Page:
The Ross Dependency is a region of Antarctica defined by a sector originating at the South Pole, passing along longitudes 160° east to 150° west, and terminating at latitude 60° south. New Zealand's claim to the region was formalized in 1923, when the Governor-General of New Zealand was appointed as the Governor of the Ross Dependency by an Imperial Order in Council made in London, United Kingdom. Since the Antarctic Treaty came into force in 1961, Article 1 of which states "The treaty does not recognize, dispute, nor establish territorial sovereignty claims; no new claims shall be asserted while the treaty is in force", most countries do not recognise territorial claims in Antarctica.
The Dependency takes its name from Sir James Clark Ross, who discovered the Ross Sea, and includes part of Victoria Land, and most of the Ross Ice Shelf. Ross Island, Balleny Islands and the small Scott Island also form part of the Dependency, as does the ice-covered Roosevelt Island.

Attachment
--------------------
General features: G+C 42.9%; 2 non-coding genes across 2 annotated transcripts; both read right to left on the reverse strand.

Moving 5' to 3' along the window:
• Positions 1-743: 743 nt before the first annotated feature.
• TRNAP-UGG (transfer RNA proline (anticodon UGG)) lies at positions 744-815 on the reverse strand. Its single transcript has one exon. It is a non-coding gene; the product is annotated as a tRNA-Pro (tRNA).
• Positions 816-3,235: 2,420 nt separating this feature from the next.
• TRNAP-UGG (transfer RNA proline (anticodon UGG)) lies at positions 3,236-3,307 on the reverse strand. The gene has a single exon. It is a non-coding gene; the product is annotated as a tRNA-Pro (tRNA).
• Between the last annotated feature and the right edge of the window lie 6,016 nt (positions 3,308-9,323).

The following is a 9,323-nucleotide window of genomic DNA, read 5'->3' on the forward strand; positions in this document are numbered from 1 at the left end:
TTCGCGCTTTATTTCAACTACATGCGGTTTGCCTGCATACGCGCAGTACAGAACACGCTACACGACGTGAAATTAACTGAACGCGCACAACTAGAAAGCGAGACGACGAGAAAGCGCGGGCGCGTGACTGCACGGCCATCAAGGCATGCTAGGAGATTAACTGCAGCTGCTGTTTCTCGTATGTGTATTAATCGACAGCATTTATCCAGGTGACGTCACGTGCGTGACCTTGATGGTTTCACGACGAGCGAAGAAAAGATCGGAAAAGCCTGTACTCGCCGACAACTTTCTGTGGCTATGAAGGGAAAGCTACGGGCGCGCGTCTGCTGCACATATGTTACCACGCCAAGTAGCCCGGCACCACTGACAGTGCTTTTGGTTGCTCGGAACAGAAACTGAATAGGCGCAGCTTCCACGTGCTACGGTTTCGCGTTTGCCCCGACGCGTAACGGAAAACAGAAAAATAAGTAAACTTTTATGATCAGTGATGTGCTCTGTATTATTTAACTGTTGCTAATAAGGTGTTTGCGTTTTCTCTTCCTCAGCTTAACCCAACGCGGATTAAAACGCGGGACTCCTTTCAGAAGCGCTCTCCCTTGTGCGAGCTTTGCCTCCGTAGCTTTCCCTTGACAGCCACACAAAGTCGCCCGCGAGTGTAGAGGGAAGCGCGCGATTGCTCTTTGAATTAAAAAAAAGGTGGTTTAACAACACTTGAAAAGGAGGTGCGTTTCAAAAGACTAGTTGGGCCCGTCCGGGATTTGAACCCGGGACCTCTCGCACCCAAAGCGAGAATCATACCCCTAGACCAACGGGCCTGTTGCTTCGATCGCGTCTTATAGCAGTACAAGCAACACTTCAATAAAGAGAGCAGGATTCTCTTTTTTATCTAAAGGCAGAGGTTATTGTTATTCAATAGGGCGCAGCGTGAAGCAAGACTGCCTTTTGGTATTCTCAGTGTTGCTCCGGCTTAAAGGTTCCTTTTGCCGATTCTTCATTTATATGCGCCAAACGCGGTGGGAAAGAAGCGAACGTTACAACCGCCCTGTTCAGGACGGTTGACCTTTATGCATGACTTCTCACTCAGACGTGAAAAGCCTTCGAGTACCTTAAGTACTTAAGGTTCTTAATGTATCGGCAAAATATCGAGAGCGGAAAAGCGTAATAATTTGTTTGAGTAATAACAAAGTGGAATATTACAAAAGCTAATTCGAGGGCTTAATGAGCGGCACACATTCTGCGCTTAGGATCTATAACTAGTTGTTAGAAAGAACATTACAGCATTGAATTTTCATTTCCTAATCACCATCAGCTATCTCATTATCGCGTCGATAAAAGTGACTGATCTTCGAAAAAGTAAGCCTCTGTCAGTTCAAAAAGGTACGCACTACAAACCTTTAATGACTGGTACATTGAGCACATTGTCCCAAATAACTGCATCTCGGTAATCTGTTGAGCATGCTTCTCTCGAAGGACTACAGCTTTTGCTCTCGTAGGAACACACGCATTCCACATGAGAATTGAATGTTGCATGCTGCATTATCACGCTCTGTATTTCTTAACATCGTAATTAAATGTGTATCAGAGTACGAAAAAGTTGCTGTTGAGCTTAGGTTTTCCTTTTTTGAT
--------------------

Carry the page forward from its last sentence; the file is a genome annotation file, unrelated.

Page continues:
Other articles related to "ross dependency":
... New Zealand also has de facto administration over Ross Dependency in Antarctica, which contains the following volcanoes Name Elevation Location Last eruption meters feet Coordinates Brown Peak 1500 5000 ...
... Currently, only the New Zealand national flag serves in an official capacity in the Ross Dependency ... The only other 'official' flag seen in photographs was the New Zealand Post flag to denote Scott Base's post office ...
... realms within the commonwealth and comprises New Zealand, Tokelau, the Ross Dependency, the Cook Islands and Niue ... The Ross Dependency is New Zealand's territorial claim in Antarctica, where it operates the Scott Base research facility ... the Cook Islands, Niue, Tokelau and the Ross Dependency before 2006 are New Zealand citizens ...
Famous quotes containing the words dependency and/or ross:
“Fate forces its way to the powerful and violent. With subservient obedience it will assume for years dependency on one individual: Caesar, Alexander, Napoleon, because it loves the elemental human being who grows to resemble it, the intangible element. Sometimes, and these are the most astonishing moments in world history, the thread of fate falls into the hands of a complete nobody but only for a twitching minute.”
—Stefan Zweig (18811942)
“If we did not have such a thing as an airplane today, we would probably create something the size of N.A.S.A. to make one.”
—H. Ross Perot (b. 1930)